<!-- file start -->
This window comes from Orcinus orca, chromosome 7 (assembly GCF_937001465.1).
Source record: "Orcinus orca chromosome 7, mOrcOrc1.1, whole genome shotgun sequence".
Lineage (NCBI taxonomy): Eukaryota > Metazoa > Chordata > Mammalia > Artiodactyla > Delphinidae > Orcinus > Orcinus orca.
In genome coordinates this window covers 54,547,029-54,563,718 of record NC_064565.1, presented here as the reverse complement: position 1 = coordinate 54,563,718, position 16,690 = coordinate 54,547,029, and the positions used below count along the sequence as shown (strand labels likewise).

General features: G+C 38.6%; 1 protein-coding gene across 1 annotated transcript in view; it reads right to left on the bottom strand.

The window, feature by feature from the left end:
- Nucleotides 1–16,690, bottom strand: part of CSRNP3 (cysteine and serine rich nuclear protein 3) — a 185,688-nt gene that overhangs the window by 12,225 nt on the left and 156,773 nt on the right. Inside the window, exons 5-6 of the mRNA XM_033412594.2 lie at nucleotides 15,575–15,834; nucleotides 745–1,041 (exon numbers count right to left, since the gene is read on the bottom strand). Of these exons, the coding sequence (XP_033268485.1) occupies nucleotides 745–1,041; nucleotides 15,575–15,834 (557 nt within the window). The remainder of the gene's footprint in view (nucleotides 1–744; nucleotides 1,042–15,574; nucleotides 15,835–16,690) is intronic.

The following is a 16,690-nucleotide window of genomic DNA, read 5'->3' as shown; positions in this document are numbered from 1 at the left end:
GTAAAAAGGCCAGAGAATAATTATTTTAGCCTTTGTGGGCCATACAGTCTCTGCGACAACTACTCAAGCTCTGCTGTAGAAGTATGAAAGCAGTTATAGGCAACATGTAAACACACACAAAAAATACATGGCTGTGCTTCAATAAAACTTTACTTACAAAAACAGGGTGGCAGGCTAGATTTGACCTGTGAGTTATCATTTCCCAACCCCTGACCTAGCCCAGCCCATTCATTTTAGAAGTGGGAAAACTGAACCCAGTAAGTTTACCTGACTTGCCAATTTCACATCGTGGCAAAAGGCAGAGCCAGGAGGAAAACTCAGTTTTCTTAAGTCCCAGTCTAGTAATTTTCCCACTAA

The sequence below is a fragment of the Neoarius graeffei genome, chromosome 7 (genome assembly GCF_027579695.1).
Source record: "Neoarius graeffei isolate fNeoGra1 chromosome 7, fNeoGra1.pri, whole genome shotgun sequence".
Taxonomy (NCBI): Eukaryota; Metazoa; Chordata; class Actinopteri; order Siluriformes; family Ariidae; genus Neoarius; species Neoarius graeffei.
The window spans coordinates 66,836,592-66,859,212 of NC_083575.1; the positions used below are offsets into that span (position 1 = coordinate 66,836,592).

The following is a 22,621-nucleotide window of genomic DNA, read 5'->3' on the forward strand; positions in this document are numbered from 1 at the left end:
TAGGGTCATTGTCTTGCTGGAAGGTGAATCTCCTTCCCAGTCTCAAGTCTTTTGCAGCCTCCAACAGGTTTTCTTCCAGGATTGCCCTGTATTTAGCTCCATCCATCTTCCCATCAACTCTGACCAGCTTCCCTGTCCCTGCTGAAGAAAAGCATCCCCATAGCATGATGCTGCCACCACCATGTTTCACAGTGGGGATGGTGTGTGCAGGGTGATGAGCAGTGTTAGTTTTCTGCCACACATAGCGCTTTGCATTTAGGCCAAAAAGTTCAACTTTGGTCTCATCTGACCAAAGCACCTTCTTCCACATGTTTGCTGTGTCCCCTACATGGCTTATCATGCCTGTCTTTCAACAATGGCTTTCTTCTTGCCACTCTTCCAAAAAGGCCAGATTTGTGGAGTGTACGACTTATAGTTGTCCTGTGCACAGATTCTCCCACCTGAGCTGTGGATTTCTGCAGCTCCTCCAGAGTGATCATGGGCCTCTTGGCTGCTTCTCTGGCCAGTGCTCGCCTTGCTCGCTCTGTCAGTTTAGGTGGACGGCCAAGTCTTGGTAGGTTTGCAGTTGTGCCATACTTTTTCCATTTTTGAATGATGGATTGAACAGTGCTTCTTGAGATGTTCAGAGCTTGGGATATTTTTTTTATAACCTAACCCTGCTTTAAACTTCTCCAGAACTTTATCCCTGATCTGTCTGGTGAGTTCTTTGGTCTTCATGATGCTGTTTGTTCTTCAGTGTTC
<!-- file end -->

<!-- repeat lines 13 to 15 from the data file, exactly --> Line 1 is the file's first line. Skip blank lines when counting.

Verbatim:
The window spans coordinates 66,836,592-66,859,212 of NC_083575.1; the positions used below are offsets into that span (position 1 = coordinate 66,836,592).

The following is a 22,621-nucleotide window of genomic DNA, read 5'->3' on the forward strand; positions in this document are numbered from 1 at the left end:
TAGGGTCATTGTCTTGCTGGAAGGTGAATCTCCTTCCCAGTCTCAAGTCTTTTGCAGCCTCCAACAGGTTTTCTTCCAGGATTGCCCTGTATTTAGCTCCATCCATCTTCCCATCAACTCTGACCAGCTTCCCTGTCCCTGCTGAAGAAAAGCATCCCCATAGCATGATGCTGCCACCACCATGTTTCACAGTGGGGATGGTGTGTGCAGGGTGATGAGCAGTGTTAGTTTTCTGCCACACATAGCGCTTTGCATTTAGGCCAAAAAGTTCAACTTTGGTCTCATCTGACCAAAGCACCTTCTTCCACATGTTTGCTGTGTCCCCTACATGGCTTATCATGCCTGTCTTTCAACAATGGCTTTCTTCTTGCCACTCTTCCAAAAAGGCCAGATTTGTGGAGTGTACGACTTATAGTTGTCCTGTGCACAGATTCTCCCACCTGAGCTGTGGATTTCTGCAGCTCCTCCAGAGTGATCATGGGCCTCTTGGCTGCTTCTCTGGCCAGTGCTCGCCTTGCTCGCTCTGTCAGTTTAGGTGGACGGCCAAGTCTTGGTAGGTTTGCAGTTGTGCCATACTTTTTCCATTTTTGAATGATGGATTGAACAGTGCTTCTTGAGATGTTCAGAGCTTGGGATATTTTTTTTATAACCTAACCCTGCTTTAAACTTCTCCAGAACTTTATCCCTGATCTGTCTGGTGAGTTCTTTGGTCTTCATGATGCTGTTTGTTCTTCAGTGTTC